Additional Information About Travel to Turkey
At the conclusion of your tour, it is customary to offer your tour guide and driver a gratuity. Your WEST tour coordinator will collect the gratuity at any point during the tour (many travelers like to pay ahead of time to get it out of the way). Although it is not required, your driver and tour guides rely on these tips, and work hard to ensure you an unforgettable experience. We recommend tipping the equivalence of $3 USD/CAD per person per day for your driver and $6 USD/CAD to $9 USD/CAD per person per day for your tour guide. If applicable, we also recommend the equivalency of $2 USD/CAD per local guide, payable following the local tour. Tips can only be paid in cash. Please keep current local currency exchange rates in mind when tipping.
In order to travel internationally, U.S. and Canadian citizens need a valid passport with an expiration date extending at least six months beyond the date of your return home. In order to enter Turkey, U.S. and Canadian passport holders must obtain an electronic visa through the Turkish Ministry of Foreign Affairs prior to arrival. E-visas can be purchased at the Turkish Ministry of Foreign Affairs website for $20 USD for U.S. citizens and $60 USD for Canadian citizens (fee is subject to change). You can also purchase your visa by using a visa provider, such as our partner VisaCentral. If you are not a U.S. or Canadian citizen, you must contact each country’s consulate for your specific entry requirements.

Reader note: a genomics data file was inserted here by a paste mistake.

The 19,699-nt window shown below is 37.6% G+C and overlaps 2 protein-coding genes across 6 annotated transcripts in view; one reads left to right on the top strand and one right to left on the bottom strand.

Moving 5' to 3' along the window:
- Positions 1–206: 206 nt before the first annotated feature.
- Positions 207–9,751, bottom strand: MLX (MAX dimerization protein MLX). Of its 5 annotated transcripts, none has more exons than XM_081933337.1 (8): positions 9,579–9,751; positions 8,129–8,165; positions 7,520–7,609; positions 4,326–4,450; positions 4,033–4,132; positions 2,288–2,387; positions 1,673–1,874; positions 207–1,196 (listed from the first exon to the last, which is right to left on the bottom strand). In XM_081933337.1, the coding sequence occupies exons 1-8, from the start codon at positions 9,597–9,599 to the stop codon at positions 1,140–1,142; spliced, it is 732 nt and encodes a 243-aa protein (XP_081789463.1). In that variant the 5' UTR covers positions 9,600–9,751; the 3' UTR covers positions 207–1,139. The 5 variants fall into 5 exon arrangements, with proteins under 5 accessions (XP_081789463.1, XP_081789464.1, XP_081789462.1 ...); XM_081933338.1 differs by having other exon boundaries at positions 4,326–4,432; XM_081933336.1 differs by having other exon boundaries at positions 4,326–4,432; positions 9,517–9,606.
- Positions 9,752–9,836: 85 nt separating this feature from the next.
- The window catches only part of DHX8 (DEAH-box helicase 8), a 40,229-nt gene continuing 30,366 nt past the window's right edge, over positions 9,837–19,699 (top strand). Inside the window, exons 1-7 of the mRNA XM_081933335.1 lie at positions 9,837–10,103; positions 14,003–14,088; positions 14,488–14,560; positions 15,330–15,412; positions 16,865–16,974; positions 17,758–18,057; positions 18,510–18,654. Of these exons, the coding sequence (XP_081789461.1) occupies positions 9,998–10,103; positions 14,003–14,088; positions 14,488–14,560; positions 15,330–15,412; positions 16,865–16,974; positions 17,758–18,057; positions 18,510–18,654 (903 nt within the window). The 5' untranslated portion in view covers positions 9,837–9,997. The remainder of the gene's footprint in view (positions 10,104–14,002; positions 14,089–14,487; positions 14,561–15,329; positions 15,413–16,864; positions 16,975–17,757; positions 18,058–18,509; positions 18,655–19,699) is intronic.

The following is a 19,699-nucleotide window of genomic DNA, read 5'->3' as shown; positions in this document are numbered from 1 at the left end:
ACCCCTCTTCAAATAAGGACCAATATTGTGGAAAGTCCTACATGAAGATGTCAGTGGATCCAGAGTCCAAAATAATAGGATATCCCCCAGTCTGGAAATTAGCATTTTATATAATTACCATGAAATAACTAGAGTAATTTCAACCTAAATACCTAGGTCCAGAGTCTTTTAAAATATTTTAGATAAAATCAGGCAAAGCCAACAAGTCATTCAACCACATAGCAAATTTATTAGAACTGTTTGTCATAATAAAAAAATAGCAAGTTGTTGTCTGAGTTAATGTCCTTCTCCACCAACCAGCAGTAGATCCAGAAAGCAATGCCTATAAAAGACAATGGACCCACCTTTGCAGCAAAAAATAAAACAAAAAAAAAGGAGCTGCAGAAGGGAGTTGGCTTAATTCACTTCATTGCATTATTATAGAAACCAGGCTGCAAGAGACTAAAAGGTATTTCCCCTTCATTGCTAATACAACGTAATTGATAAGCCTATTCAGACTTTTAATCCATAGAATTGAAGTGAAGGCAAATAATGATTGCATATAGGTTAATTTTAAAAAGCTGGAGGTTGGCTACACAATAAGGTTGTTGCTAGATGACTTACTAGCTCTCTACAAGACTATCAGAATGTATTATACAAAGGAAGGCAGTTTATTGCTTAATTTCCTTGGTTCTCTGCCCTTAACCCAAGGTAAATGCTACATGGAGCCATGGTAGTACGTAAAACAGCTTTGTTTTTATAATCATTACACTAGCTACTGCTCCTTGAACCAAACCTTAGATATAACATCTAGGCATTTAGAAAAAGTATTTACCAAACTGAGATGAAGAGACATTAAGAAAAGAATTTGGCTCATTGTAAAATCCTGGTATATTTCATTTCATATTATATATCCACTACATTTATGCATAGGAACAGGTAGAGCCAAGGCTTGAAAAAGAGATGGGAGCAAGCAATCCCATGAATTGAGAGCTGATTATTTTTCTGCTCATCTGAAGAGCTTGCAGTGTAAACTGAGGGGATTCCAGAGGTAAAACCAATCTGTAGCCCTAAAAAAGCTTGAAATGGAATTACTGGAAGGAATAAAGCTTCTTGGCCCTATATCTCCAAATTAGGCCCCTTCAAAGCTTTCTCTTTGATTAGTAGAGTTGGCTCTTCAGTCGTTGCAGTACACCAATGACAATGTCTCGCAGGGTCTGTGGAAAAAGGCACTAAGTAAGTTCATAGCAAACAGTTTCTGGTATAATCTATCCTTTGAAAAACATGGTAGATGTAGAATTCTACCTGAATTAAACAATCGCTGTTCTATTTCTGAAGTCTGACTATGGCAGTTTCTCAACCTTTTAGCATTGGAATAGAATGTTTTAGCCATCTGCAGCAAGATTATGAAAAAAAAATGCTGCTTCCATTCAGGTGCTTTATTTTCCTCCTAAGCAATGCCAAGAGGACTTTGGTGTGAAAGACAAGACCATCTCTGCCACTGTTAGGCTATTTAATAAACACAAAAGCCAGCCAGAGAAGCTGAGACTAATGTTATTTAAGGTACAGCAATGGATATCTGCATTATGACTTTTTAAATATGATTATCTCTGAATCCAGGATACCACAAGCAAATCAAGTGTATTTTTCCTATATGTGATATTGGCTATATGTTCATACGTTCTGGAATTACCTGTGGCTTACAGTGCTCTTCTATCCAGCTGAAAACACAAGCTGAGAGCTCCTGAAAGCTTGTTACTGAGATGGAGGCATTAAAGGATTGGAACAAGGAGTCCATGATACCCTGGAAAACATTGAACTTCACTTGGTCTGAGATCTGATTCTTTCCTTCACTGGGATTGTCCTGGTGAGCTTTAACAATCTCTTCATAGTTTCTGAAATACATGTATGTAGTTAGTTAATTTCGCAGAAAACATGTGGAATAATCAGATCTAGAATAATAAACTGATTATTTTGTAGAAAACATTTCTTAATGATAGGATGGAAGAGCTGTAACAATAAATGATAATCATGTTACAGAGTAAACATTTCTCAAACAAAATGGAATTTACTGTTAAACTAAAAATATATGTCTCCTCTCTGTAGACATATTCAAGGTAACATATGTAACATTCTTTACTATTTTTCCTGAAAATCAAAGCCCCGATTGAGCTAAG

The flights for tours beginning or ending in Turkey will arrive or depart from Istanbul. On-tour transportation is provided primarily by private motor coach, but may include planes, trains, boats, ferries, or other modes. In your free time, you may wish to explore the main cities by public transportation. Purchase all-inclusive passes for the best deal and try to avoid peak periods of travel, when walking is probably your best bet. Taxis are also very inexpensive in most countries. Your tour coordinator will have more information about local transportation while on tour.
Airlines have varying weight restrictions on luggage. Some airlines may impose additional charges if you choose to check any baggage. Please contact your airline or refer to its website for detailed information regarding your airline’s checked baggage policies. Bear in mind that your luggage will probably weigh more on your return trip due to souvenir shopping. We allow only one suitcase per person. One carry-on bag is also permitted, provided that it does not exceed 45 inches (length + width + height). There may be times when you will have to handle your own bags, and you’ll find that lightweight luggage provides a distinct advantage. Make sure you label your baggage and carry valuables, medication and documents in your carry-on luggage.
To ensure you’re comfortable while out exploring, we recommend packing lightweight, loose-fitting clothing that can be easily layered. For sightseeing, we suggest bringing a sturdy pair of walking shoes or sneakers, as well as a lightweight sports jacket or rainwear. If you’re planning a visit to a high-end restaurant or performance, you may also want to bring dressier attire. Also, please remember that it’s preferable to avoid showing bare legs or shoulders during visits to churches or other religious sites (entrance may be denied on this basis).